Residents show support for Becket Fire Chief at heated disciplinary meeting called by town administrator

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BECKET — More than 100 Berkshire residents, town officials and first responders filled Town Hall on Wednesday evening in support of Fire Chief Mark Hanford during a hearing on alleged "performance issues."Interim Town Administrator Robert Markel had called a private meeting with Hanford to address the fire chief's alleged failure to complete several administrative duties including, responding to emails, having all firefighters to sign a town-required "code of conduct" and providing the town with data on the department's vehicles. But Hanford exercised his right to hold the hearing in public.
Angry participants, many of whom were wearing red, interrupted frequently and attacked Markel for his handling of the situation. Ultimately, no disciplinary action was taken against Hanford.

"After this meeting, I will have a private session with the chief," Markel said, while a firefighter peppered him with questions of whether he would drop the grievances. "We will discuss this privately going forward."

Hanford, who has served on the fire department for more than 40 years, and many members of the public believe that Markel's action against the chief was retaliatory for a public stance the chief made supporting the town of Washington last month when Becket threatened to suspend fire coverage to the neighboring town.

Washington, a town of 600 residents, does not have its own fire department. Over the last eight years, Becket has provided fire protection services to Washington in exchange for an annual contribution of $10,000. This year, Becket sought to increase that contribution to $15,000, which Washington had rejected, prompting the threat of termination.

While that issue has since been resolved — the towns of Becket and Washington have agreed to a temporary $12,500 annual contribution — Hanford had made it clear to residents that, regardless of the letter, he'd make no change in the way his department covers the town.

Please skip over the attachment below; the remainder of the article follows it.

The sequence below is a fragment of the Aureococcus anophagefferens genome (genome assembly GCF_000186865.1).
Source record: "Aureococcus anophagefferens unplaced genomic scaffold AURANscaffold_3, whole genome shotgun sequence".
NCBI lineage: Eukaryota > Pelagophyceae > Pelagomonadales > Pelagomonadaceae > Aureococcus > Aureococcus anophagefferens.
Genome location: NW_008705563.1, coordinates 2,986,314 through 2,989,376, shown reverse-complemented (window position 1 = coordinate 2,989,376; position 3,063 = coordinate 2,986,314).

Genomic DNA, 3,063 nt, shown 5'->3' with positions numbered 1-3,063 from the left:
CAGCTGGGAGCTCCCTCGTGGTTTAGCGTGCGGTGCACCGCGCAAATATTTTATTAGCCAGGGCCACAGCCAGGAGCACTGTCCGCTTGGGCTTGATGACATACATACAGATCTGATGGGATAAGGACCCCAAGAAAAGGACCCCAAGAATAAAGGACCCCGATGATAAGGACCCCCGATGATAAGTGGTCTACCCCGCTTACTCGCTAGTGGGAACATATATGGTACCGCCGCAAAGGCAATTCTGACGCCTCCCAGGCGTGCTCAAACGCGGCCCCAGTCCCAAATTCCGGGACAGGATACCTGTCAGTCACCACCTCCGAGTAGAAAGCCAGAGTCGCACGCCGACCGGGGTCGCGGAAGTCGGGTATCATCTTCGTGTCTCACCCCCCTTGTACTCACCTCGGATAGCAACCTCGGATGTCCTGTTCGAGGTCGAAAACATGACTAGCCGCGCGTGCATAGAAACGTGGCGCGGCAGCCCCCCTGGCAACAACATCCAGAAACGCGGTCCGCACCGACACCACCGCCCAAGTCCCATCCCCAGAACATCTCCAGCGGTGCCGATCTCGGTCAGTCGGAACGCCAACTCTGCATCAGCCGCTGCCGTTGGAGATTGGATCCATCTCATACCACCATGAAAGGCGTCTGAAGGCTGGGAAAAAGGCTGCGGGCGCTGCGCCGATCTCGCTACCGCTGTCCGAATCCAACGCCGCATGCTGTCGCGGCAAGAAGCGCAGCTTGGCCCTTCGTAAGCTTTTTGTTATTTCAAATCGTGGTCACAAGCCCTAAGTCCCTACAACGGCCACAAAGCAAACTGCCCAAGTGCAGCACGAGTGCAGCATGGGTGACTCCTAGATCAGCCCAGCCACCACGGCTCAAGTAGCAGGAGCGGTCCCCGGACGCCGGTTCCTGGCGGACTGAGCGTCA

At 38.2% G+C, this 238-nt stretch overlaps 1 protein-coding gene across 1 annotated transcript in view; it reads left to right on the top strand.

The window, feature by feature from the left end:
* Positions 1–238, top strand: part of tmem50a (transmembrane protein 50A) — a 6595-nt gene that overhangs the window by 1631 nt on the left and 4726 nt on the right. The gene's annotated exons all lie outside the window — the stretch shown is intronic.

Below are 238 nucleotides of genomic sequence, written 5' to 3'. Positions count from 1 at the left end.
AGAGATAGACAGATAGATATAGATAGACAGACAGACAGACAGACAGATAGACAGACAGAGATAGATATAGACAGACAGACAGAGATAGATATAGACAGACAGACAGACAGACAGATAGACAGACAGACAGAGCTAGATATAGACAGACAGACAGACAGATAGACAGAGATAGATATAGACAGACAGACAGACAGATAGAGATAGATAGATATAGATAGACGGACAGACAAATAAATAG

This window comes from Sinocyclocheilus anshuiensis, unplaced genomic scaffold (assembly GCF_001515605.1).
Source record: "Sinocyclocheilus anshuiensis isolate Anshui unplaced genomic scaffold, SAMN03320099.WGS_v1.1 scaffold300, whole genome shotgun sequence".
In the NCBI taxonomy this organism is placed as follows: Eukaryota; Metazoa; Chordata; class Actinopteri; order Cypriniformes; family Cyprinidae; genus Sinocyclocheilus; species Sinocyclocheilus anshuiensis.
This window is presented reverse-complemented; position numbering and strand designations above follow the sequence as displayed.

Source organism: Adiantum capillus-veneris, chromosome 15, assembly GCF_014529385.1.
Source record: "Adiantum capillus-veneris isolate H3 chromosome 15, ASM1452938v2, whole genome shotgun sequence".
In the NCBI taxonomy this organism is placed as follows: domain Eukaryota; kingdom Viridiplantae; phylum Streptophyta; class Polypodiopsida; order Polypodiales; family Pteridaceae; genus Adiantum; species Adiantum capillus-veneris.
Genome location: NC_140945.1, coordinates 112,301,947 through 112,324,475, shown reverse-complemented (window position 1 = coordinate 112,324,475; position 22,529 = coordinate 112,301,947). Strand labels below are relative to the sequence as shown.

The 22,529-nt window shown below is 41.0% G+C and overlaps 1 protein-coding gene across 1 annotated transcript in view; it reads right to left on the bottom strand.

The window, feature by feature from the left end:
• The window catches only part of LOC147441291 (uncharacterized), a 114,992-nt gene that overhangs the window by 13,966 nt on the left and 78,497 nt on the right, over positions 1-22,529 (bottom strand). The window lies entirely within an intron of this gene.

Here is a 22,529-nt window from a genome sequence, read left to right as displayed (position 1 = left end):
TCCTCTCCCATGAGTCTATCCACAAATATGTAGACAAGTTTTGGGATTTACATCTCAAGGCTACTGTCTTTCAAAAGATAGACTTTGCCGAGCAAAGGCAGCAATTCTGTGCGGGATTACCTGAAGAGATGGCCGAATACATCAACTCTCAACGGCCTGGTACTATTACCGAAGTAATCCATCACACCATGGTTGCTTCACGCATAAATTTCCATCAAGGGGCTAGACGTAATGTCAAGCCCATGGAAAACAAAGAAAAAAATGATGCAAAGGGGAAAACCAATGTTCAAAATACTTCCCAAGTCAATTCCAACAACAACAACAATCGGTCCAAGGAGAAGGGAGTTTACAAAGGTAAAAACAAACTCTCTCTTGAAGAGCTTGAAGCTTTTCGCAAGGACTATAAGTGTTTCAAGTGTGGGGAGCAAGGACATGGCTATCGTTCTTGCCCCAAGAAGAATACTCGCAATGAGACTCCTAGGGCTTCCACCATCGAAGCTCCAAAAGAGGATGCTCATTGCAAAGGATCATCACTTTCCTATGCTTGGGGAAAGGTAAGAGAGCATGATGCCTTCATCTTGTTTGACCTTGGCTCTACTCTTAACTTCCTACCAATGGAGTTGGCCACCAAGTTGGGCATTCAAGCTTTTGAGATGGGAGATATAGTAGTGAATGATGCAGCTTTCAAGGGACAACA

At the hearing, Markel insisted that the grievances with the chief's conduct were not retaliatory, and that his predecessor had similar issues with Hanford that had not been resolved over the last year.

In his response, Hanford defended his use of email and said that he regularly scans it and responds to town and fire business, but he hadn't gotten a password to the account for almost a year after he was appointed to his position.

"When I did finally open the email, there were 3,600 emails from the guy before me," he said.

Hanford said that he can't help that some of his firefighters are opposed to the language in the code of conduct. As for the information related to department equipment, he provided it at the meeting.

Responding to an allegation by Markel that Hanford has acted rude and insubordinate, the chief denied it.

"Mrs. Hanford did not raise a rude man," he said. "Loud, yeah. Rude, no."

After the hearing, Markel allowed the public to make comments or ask questions. Residents of Becket and surrounding communities expressed anger over the town's threat to suspend fire services to Washington. Becket firefighters said they refused to sign the "code of conduct" because it was too broad. And Hanford's wife spoke out about his courage and dedication to the community.

One Becket resident suggested that the town should be more concerned about the violent behavior of a Planning Board member than issues with Hanford's administrative duties.

In May, Planning Board Chairman Robert Ronzio was banned from town hall after he verbally assaulted two women, according to Select Board member Michael Lavery.

Ronzio had also previously been criminally charged with striking someone in the Town Hall, Lavery said, adding that he can only be at the building for scheduled meetings or with notice.

Markel told the crowd that he had signed the letter banning Ronzio from the building.

On June 6, Markel provided the Select Board with a list of names to be reappointed to town positions that didn't include Hanford's name. State law, however, requires that towns give fire chiefs a year's notice if they won't be reappointed, and therefore Markel's only option to remove Hanford from his position immediately is termination for cause.

Lavery said at the meeting that if there is a vote of no confidence in the fire chief, he will either abstain or not support it. Firefighter and Select Board Chairman William Elovirta, who came under fire for supporting the threat to terminate fire services in Washington, said he is waiting to find out if he'd even be eligible to vote or if there is a conflict of interest.

"Is it the consensus here that I should just dismiss the charges?" Markel asked, to which residents responded "yes."

Markel stopped short of saying that is what he will do.

At the end of the meeting, a petition calling for the immediate removal of Markel from the position of interim town administrator was passed around.

Haven Orecchio-Egresitz can be reached at horecchio@berkshireeagle.com, @HavenEagle.com, and 413-770-6977.

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